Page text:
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The Heart Beats exhibition offers insight into the people and concepts most essential to the Beat movement (also known as the Beat Generation) of the 1950s and 1960s. The Beat movement first attracted public attention when Beat writers from the East Coast joined Beats from the West Coast at the Six Gallery reading in San Francisco on October 7, 1955. It was at Six Gallery that Allen Ginsberg first read “Howl” and delivered what amounted to a poetic jolt to the heart of mainstream American culture. The movement attracted those who were disillusioned with the materialist values of the time and rejected the virtues of social conformity.
The Beat writers and artists included in this exhibition are central contributors to the literature and visual arts that characterized the Beat movement. The work of these writers and artists sparked national conversation about society, politics, and religion. The unique voices of writers Jack Kerouac, Anne Waldman, Allen Ginsberg, Lawrence Ferlinghetti, and Diane di Prima reached a growing audience through the pages of the “little magazines” that served as the lifeblood of the Beat community. The magazines, which provided the true pulse of the movement, encouraged a feverish urgency through rapid publication. While the movement was primarily literary, it also reflected the spontaneity and improvisation of jazz music.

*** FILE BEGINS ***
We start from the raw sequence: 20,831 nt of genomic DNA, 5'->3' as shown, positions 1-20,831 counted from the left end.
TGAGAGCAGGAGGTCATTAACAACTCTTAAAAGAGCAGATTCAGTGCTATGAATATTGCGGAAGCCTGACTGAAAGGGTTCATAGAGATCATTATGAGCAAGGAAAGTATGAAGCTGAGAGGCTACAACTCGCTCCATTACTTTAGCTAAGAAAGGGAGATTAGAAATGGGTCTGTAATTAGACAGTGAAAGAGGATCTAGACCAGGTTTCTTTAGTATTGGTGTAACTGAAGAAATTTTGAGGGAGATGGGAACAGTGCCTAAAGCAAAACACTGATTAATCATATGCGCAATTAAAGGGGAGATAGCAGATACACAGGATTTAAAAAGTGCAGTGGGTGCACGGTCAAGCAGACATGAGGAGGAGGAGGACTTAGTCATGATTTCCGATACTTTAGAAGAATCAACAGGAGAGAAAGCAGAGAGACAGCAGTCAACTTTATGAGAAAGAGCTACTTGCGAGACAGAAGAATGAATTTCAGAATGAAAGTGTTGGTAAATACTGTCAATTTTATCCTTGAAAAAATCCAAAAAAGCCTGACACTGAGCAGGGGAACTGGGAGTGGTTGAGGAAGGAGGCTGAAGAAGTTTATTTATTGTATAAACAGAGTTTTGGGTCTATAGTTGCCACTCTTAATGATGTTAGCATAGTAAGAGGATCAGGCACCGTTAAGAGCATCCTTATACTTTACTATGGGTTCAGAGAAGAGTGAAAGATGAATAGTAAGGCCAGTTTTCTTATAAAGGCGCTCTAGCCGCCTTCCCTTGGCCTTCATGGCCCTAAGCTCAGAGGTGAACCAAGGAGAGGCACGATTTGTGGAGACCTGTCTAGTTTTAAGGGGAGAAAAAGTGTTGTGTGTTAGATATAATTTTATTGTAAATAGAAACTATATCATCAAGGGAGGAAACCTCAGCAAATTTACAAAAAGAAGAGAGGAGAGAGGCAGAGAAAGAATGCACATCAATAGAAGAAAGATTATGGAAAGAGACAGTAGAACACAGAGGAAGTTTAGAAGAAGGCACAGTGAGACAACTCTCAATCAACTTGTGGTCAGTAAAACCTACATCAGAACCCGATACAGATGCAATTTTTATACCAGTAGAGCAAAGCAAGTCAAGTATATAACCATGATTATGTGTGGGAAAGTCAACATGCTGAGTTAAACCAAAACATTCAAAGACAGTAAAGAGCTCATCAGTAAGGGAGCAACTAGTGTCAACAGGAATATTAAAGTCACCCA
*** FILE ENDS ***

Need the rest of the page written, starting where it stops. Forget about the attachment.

The sequence of writers reflects a conscious decision to avoid a hierarchy of importance or a strict chronology. Consequently, the placement is random. The artworks displayed were paired with specific writers and chosen by the following student curators: Maddie Barker, Tanner Benson, Terin Crane, Brecken Duve, Jayden Hamling, Paige Hammer, Samantha Hanson, Nate Hardy, Nicole King, Sarah Lueckler, Megan Mattinson, Kortland Phillips, Bennett Robinett, Andrea Sagers, Erin Searle, Maysen Smith.
Poetry, exhibit, Beat Generation, 1950s, 1960s, literary movement
Arts and Humanities
ENGL4310, "Welcome" (2019). ENGL 4310 – Heart Beats Exhibit. 2.